…Considering Andre Dubus, père and fils

Posted on June 25, 2008. Filed under: The Writing Life | Tags: , |

The other night I went to a reading at my venerable hometown Boulder Bookstore, where I heard Andre Dubus III talking about his new novel The Garden of Last Days. I went not only because I wanted to know his secret—how a guy about my age has been building his literary name for over a decade while I’ve been stumbling along, trying to figure out who I am—but because I had seen his father read in a bookstore about twenty years before. There’s something profound about the literary life to be drawn from the comparison, so I’ll draw it here. 

I met Andre Dubus père only once, in Boston, in about 1987 or 1988. By then he was already in a wheelchair, more bloated than his pictures suggested, and missing a leg. (He had lost it in 1986 while trying to help some motorists whose car had broken down; it is discussed in his New York Times obituary and elsewhere.) I had read his stories, respected them, wished I had written them myself. His reading at a bookstore in Kenmore Square was a chance to get near a living fiction master, so I took it. 

The sad fact is, I have no memory of what Dubus read that night. It might have been just after his Selected Stories came out, but I’m not certain—I don’t remember any of the promotions and kerfluffle that accompany a new book. It’s equally possible that literary friends of his had coaxed him out to pull him from the shell he had fallen into after the accident. All I truly remember of the experience is the following thought, which repeated itself in my mind throughout the short reading and the long, beautiful, Q & A that followed: 

Man, that guy is happy for somebody who just lost a leg and almost died. 

I couldn’t stop thinking that while he answered question after question from maybe a dozen young writers, all as eager to pick up his vibe as I was. I suspect there were two reasons for his happiness. The first was a certain generosity of soul that he possessed, the same kind of big-hearted magnanimity that led him to almost lose his life helping strangers. People who met him far more than once have reported the same sense. The second reason I suspect was something more literary: communion with his readers. I use that word communion with all its Catholic weight, since it is a sacred aspect of the literary endeavor. (Dubus père was Catholic and I am too, so you’ll have to live with the metaphor whether you like it or not.) As he talked with us until well past the bookstore’s closing time, he made us feel that We are all in this together. That readers and writers are part of a single activity called literature regardless of whose name is in the book and whose thumbs are rifling through the pages.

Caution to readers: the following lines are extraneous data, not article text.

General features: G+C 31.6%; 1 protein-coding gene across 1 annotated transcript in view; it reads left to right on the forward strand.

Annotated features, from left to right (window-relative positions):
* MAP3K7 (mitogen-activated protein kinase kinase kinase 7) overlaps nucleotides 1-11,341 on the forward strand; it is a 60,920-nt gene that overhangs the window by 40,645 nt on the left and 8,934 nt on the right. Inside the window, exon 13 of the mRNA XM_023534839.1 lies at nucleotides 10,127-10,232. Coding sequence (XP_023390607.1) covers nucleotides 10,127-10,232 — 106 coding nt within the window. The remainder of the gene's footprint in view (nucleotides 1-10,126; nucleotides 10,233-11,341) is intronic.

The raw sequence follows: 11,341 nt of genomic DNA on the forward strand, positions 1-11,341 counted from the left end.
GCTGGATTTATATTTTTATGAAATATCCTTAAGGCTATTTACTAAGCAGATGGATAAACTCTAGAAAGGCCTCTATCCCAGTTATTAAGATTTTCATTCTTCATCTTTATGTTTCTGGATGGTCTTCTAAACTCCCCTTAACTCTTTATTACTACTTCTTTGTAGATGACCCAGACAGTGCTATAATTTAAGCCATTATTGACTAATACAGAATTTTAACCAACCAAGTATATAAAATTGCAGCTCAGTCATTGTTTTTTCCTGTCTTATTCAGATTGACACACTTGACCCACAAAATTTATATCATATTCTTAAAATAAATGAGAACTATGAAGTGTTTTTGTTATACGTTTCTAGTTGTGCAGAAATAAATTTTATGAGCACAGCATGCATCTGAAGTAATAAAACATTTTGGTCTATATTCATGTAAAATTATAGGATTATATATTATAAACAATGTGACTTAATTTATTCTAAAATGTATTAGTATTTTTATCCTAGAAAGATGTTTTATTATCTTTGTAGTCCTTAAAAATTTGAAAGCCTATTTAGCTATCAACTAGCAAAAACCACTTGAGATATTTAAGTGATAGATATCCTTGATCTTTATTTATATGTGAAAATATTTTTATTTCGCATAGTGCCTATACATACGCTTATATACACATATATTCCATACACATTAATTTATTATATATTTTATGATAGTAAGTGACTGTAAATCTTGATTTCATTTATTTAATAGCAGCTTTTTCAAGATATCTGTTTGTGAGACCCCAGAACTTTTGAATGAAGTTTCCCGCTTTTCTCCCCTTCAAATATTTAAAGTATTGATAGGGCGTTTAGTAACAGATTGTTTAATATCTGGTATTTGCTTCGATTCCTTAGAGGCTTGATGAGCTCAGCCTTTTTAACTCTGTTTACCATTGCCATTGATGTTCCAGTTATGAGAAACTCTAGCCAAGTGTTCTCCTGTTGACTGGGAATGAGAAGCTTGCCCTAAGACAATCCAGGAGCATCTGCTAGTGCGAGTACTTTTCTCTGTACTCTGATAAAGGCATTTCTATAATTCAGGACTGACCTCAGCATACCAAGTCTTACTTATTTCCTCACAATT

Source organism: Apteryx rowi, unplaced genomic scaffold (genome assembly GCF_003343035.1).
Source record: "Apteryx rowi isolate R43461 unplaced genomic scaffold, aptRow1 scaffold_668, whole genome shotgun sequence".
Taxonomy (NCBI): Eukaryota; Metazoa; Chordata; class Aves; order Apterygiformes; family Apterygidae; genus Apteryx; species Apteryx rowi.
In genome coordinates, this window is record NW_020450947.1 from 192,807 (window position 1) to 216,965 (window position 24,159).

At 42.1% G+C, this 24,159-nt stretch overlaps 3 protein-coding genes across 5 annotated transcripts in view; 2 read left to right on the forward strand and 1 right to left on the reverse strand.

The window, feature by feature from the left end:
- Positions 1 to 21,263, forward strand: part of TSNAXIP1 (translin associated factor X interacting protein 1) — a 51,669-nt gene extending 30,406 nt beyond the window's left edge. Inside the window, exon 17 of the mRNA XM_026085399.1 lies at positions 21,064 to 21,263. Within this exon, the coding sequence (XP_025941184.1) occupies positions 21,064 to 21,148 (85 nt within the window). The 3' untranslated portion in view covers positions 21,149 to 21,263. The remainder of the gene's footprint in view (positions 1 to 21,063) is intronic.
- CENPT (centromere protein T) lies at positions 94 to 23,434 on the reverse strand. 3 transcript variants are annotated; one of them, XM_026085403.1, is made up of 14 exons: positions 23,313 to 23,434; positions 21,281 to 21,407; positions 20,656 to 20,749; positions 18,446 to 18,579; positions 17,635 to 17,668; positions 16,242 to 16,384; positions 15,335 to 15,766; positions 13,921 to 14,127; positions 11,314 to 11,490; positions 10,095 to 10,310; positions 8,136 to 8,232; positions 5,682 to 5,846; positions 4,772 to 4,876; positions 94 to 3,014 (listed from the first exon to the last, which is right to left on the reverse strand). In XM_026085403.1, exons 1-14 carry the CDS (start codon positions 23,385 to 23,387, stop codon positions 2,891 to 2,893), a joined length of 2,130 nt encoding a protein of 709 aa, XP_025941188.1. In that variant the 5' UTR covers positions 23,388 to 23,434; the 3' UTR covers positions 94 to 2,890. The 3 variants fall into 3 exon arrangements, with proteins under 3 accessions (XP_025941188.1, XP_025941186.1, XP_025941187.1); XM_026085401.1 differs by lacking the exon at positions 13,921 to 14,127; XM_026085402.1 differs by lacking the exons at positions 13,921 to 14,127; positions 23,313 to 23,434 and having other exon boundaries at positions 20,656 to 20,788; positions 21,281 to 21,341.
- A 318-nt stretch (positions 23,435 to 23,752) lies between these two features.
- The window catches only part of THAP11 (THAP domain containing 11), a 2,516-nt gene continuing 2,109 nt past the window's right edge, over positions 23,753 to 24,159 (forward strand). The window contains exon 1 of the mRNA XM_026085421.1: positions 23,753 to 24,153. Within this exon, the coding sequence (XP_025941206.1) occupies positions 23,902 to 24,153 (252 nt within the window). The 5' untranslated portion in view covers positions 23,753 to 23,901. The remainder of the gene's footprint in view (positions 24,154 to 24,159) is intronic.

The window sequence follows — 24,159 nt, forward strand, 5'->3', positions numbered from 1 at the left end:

So I went to see Dubus fils at the Boulder Bookstore wondering if that same vibe would manifest itself, and lo and behold it did. Throughout the event, a public interview with Dan Drayer of KCFR Presents, he put himself out there the way his dad had two decades before. One gesture—a swordlike chop of his arm across his chest as he mock-dismissed a question—gave me an immediate and visceral memory of his father, and the longer he talked the more of a similarity I saw. The younger Dubus has had every opportunity in the world to disconnect from his readers and just be a star: big book deals, the imprimatur of Oprah, a successful film adaptation of House of Sand and Fog, etc. If he wanted to mail the interview in, he could have; instead, he was the most engaging, engaged author I’ve seen on tour in years. Instead of hiding behind his big new book he asked questions of nearly everyone in the book signing line—something I’d never seen from an author before.  

In short, Dubus fils showed curiosity not only for his characters—which he discussed in his interview—but for his own readers. To me, this is a sign of the very same respect for the reader-writer relationship that his father had. I can’t speak for the man, but I doubt he would disagree that we are all in this literary endeavor together, writers and readers dead and living and yet to be born. I can’t say how refreshing it felt to see someone who could easily have been seduced by literary fame put himself out there and be an open human being who doesn’t hide behind the label AUTHOR.

I’ve seen that spirit now from two writers named Andre Dubus, and this second iteration makes the first sink deeper. Twenty years ago, I simply knew that I wanted to be a writer; now I have a clearer idea about kind of the writer I am, as well a tiny glimmer of how deep the reader-writer interface runs and what it means to the literary endavor. Sometimes—whatever phase of the pursuit of literature you’re in—you see somebody and say That’s how I want to be. I feel lucky to have seen Dubus père and Dubus fils, twenty years apart, and take away the same lesson from their presence. It’s a lesson I’ll have to live up to. 

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